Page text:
Scorpions aren’t social creatures and don’t form bonds – apart from those between a mother and her young. After mating, a male scorpion will quickly retreat as the female may attack and eat him. Baby scorpions stay on their mother’s back. She also takes care of feeding them for the first couple of weeks. Once they have molted, baby scorpions eat small spiders, crickets, and other insects. Mother scorpions have sometimes been observed eating their young.

What Do Scorpions Eat in the Wild?

In the wild, scorpions are nocturnal and hunt for food at night. This is because lizards, birds, bats, and mice hunt scorpions for food, so they hide during the day. 

Scorpions eat a wide variety of spiders, insects, and small mammals. They get the water they need to survive from small pools or puddles.

The journal Scientific American reported that scorpions will eat anything they can hold onto long enough to paralyze it. These arachnids can remain motionless for hours while waiting for suitable prey to come along. Scorpions can eat so much in one meal that they can survive for weeks – or even months – without eating again. This means that scorpions can also eat small snakes, rodents, lizards, if they can kill them.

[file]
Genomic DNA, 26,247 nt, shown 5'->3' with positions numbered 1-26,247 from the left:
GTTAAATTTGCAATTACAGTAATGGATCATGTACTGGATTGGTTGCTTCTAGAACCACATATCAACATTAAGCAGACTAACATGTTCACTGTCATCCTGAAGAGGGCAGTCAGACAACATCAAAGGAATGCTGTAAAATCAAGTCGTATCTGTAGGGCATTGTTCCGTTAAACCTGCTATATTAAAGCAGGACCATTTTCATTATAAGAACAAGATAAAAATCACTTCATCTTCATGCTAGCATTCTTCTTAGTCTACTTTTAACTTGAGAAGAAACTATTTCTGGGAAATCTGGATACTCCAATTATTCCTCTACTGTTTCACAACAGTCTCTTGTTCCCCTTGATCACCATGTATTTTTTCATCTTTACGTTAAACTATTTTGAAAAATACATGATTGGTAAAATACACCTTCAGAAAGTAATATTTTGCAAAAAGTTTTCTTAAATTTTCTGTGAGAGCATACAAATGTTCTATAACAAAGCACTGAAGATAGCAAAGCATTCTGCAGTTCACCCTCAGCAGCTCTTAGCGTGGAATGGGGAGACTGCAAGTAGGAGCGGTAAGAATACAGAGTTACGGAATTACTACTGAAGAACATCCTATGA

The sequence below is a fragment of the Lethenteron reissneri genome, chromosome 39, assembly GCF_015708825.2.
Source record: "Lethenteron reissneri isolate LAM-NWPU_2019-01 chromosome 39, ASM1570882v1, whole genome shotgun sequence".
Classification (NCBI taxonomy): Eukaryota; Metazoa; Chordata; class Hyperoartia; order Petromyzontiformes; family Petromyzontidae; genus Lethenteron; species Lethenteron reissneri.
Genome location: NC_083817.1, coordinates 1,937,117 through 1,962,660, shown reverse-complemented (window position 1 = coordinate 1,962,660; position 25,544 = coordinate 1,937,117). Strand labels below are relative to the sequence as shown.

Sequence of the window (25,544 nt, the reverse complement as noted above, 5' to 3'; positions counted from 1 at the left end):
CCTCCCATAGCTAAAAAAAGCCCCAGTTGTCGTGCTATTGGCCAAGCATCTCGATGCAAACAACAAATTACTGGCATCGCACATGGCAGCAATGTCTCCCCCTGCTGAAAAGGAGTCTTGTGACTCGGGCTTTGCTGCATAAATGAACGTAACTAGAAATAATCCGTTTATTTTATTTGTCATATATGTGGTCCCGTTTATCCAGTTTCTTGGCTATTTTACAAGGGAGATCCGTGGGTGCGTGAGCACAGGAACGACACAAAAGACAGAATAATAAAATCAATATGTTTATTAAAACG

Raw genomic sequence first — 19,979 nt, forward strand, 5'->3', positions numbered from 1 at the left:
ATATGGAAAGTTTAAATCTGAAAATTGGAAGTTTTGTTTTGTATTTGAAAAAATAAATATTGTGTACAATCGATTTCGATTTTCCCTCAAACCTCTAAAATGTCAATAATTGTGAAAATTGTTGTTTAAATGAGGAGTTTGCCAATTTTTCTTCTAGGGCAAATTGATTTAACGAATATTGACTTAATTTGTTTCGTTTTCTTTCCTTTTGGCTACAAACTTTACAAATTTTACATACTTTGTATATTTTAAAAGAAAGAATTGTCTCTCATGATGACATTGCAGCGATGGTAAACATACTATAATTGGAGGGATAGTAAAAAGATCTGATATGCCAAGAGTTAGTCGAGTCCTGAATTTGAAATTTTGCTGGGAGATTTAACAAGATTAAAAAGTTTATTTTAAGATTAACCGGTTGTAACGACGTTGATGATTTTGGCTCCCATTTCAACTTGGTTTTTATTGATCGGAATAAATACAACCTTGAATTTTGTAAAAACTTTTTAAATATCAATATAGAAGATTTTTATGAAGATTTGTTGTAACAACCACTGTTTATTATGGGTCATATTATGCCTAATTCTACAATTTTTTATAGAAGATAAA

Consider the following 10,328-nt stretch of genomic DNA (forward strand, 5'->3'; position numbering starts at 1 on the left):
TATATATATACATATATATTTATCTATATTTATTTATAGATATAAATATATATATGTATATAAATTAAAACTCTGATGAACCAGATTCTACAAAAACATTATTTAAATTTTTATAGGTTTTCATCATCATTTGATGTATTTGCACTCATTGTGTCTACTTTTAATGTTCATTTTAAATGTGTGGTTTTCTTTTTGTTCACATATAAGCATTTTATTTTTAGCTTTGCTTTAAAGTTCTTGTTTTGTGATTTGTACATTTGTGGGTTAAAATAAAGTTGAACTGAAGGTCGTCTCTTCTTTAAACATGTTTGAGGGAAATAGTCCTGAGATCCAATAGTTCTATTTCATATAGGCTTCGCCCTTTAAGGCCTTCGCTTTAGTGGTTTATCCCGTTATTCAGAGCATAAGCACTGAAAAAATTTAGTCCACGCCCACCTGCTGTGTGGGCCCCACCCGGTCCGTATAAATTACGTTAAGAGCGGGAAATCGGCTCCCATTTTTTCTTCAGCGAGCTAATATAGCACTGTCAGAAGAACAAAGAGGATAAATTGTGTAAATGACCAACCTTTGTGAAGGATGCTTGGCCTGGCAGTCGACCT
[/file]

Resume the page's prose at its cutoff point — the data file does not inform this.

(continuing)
According to the Journal of Zoology, beetles are the most common type of food for desert sand scorpions. Scientists have also observed that in the wild, scorpions enjoy eating grasshoppers, locusts, centipedes, and ants. Sometimes, they will also consume other scorpions. There’s even some evidence showing that scorpions especially enjoy eating spiders. In one experiment, the number of spiders in a specific area significantly increased after a large number of scorpions were removed.